If you’re worried about somebody you know who is experiencing trouble with their memory, you should encourage them to see their GP. However, it can be very difficult to start a conversation about the issue as it is uncertain how the person will react. Due to the sensitive nature of the matter, it is important to approach the situation carefully. In order to do so, a range of different aspects should be considered before talking about the topic:
What could be stopping them from seeing their GP?
It is a useful exercise to put yourself in the person’s shoes and consider the situation from their perspective. Is it possible that they may not want to consult their GP due to fearing the diagnosis? Do they perhaps not trust the judgement of their doctor? Are they worried about the cost of the treatment? It is important to consider these different angles, as it will make it easier to communicate with the person in question if you have a better understanding of their state of mind.
What is their current mental state?
Before talking to the person about the issue, it may be beneficial to analyse the mental state and moods that they are currently experiencing. For example, if they’ve seemed more agitated and frustrated lately, the best approach to take may be a gentle one in order to not seem challenging and end up escalating the situation. In addition to this, it may also be worthwhile to ask them to elaborate on how they have been feeling lately and why they think these feelings are occurring. A conversation like this can help to make the person feel more comfortable and make it easier to talk about delicate subjects.
How do they like to communicate or receive news?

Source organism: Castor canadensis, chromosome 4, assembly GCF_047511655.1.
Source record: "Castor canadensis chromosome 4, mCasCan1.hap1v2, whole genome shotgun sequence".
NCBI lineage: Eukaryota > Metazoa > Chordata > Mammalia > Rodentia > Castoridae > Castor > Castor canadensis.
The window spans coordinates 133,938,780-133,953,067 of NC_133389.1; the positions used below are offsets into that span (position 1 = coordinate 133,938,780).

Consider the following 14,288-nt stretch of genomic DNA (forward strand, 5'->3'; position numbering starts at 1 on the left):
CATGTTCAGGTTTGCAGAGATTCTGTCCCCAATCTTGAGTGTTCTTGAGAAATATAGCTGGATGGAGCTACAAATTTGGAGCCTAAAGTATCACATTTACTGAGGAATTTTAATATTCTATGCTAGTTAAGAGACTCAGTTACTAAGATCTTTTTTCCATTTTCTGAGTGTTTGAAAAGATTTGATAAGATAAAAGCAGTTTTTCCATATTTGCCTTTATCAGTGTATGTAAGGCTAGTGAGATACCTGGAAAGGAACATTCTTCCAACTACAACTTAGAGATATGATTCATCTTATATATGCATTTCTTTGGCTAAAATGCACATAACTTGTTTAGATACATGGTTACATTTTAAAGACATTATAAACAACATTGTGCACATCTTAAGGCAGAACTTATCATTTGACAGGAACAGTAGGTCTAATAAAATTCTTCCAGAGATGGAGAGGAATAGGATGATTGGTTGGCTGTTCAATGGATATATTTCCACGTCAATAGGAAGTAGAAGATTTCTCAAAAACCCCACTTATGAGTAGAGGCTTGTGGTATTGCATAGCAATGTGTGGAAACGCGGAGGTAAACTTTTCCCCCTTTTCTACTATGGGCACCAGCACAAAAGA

Being familiar with the way the person prefers to communicate with others can also be beneficial when approaching the conversation. It is important to make the person feel as comfortable as possible when discussing the matter, and facilitating their communication preferences is one way of making sure that this is the case. For example, if the person prefers talking in person rather than on the phone, the discussion should be conducted in this way. Try to pinpoint the person’s needs and base the conversation around them.
Where is the best place and time to talk?
Similarly to the previous point, choosing a place and time to talk where the person feels comfortable can also be useful. By choosing a place that is familiar and non-threatening to the person you can make them feel at home and allow them to open up more. It is also helpful to pick a time when the conversation won’t be rushed and each party can explain themselves fully. In addition to this, it may also be beneficial to pick a time when the GP surgery is open, so that if they feel ready to book a GP appointment they will be able to do so. Also, for good measure, letting the person choose the time and place could help with their levels of comfort.
Is there anybody else who could help with the conversation?
It is worthwhile to question whether there is anybody else who may be able to provide a useful insight when starting the conversation. This can add an extra perspective and may provide the person in need with extra information regarding a GP visit. As before, it is important to consider whether this addition would make the person more or less comfortable. For example, if they are not confident in talking to a number of people regarding sensitive matters, it would be more beneficial to have the conversation one-to-one. If they are comfortable with this, however, adding people to the conversation can provide a more solid social base and give them the confidence to open up further.
Have they noticed the symptoms?
Before starting the conversation, it is important to consider whether the person is aware of the changes occurring. Although the signs and symptoms may be apparent to you, the person in question often feels as though everything is normal. Due to this, it is helpful to take a slow approach. It may be useful to gently ask if they are feeling any different to usual or if they have noticed any recent changes. Make sure that they know you are raising these concerns as you care for them, as if this is not established, they may become defensive and withdrawn.
For further information, please visit: alzheimers.org.uk.